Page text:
29. Political Data Intergovernmental Agreement (IGA) on Federal Financial Relations The performance of all governments in achieving mutually-agreed outcomes and performance benchmarks specified in each National Agreement will be monitored and assessed by the independent COAG Reform Council and reported publicly on an annual basis.  COAG agreed that the new National Agreements are central to achieving service delivery improvements and reforms.  The new federal financial framework began on 1 January 2009. The opportunities available for the sector to influence these decisions have been limited and ad hoc.

    30. Political Data 2009 COAG Reform Council Since the COAG Reform Council’s first report to COAG in March last year, COAG has agreed to an expanded role for the Council as part of developing its reform agenda.  There are six NPs which identify a role for the COAG Reform Council in assessing performance: Hospitals and Health Workforce Reform; Preventative Health; Improving Teacher Quality; Literacy and Numeracy; Low Socio-economic Status School Communities; and Seamless National Economy.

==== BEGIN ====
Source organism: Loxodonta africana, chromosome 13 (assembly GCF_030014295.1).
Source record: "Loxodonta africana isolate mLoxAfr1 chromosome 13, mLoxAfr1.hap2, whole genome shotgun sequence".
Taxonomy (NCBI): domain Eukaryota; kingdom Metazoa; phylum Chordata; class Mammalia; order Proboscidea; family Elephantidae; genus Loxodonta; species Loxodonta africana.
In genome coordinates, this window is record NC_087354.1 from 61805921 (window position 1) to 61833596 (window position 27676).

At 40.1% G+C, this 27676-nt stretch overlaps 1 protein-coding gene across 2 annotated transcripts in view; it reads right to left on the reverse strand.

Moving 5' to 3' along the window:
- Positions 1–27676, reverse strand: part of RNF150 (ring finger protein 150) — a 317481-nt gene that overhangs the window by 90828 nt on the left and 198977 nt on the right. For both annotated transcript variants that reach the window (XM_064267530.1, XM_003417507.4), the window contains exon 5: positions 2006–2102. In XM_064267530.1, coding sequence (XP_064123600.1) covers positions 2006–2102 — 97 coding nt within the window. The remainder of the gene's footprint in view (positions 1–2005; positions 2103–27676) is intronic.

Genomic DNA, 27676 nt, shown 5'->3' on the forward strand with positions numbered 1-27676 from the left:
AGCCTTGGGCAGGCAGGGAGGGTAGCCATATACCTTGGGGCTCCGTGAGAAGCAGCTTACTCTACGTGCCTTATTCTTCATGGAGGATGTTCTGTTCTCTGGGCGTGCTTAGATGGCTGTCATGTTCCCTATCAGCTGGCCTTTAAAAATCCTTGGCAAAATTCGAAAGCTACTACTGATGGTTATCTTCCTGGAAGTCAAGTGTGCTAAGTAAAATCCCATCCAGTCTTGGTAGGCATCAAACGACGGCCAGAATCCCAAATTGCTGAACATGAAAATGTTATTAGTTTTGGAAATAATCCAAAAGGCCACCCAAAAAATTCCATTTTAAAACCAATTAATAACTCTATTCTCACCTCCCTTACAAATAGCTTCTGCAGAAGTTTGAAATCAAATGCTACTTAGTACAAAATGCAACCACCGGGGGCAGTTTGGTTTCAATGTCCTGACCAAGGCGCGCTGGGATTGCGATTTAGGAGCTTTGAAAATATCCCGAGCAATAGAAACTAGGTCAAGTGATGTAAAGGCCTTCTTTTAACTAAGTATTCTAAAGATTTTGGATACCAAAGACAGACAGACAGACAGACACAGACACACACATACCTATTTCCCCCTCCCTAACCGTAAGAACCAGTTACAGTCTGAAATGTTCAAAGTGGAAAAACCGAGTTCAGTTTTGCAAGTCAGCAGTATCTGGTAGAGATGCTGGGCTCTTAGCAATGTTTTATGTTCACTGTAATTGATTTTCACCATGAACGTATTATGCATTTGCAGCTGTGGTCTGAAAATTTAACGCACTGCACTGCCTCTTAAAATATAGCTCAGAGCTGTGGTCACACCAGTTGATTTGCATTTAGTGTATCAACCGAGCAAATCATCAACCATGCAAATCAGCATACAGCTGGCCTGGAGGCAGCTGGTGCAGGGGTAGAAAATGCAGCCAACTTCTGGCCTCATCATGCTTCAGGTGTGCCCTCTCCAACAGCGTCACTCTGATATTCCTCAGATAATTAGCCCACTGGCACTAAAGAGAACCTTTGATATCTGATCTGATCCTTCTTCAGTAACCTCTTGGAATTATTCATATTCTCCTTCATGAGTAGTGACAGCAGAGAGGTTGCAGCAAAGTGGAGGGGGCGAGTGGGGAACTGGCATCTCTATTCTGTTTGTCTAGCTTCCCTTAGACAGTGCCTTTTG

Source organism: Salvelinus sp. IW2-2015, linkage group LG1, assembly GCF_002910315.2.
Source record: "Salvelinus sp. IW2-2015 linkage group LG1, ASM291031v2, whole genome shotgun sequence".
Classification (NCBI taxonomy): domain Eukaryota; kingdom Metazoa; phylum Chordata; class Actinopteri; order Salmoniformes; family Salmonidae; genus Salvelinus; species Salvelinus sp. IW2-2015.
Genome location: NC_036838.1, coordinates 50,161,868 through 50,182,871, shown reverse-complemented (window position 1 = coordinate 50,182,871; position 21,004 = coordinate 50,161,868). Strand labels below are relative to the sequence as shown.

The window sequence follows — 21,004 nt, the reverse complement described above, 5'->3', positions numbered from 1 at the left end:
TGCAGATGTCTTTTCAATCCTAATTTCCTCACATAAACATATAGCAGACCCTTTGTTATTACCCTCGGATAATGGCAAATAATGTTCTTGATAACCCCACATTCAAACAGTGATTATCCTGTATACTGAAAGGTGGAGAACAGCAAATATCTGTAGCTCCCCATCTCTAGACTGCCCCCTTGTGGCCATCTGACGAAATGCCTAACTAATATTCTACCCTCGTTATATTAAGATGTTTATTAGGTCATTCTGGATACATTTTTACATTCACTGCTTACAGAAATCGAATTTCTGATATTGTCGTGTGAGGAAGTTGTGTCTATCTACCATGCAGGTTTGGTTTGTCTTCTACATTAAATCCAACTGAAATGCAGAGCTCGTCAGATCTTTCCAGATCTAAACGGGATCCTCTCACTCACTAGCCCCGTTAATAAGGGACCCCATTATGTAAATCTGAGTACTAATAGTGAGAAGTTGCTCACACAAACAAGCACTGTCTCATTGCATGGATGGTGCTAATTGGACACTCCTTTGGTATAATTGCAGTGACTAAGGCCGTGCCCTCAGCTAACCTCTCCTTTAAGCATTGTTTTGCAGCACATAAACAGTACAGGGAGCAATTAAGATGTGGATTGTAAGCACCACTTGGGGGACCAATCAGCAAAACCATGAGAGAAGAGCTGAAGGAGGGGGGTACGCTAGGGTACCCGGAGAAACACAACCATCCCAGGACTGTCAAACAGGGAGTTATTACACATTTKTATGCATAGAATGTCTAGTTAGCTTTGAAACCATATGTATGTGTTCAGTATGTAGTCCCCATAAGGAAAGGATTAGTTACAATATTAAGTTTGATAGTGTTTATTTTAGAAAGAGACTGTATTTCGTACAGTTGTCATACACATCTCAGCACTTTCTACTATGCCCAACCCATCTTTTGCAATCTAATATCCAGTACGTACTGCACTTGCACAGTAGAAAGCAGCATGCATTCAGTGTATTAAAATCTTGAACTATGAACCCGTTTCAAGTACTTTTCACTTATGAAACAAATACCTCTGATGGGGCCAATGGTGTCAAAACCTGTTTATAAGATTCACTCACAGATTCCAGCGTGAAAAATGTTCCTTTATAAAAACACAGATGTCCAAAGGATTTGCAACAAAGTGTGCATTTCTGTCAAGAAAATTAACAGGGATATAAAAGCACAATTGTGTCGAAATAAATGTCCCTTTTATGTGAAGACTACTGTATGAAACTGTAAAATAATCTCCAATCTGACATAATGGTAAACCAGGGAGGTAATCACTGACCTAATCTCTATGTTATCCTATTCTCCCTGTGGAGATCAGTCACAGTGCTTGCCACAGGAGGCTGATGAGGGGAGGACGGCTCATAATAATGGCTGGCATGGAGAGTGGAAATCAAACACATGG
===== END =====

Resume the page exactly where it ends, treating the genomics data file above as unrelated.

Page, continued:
31. Political Data COAG National Partnership Agreements Include data on objectives, outcomes, outputs and performance monitoring

    32. Emerging Issues - Political ISSUE 1 – NATIONALISATION Social policy, service design and funding strategies have been nationalised through COAG processes, leading to greater engagement by state based community service organisations at a national level. Outcomes, outputs, performance indicators, data collection, funding has all been agreed and published The engagement with the sector on state based implementation is pending Our opportunity to influence has been ad hoc (eg SIB, CRTF, bureaucratic/government relationships)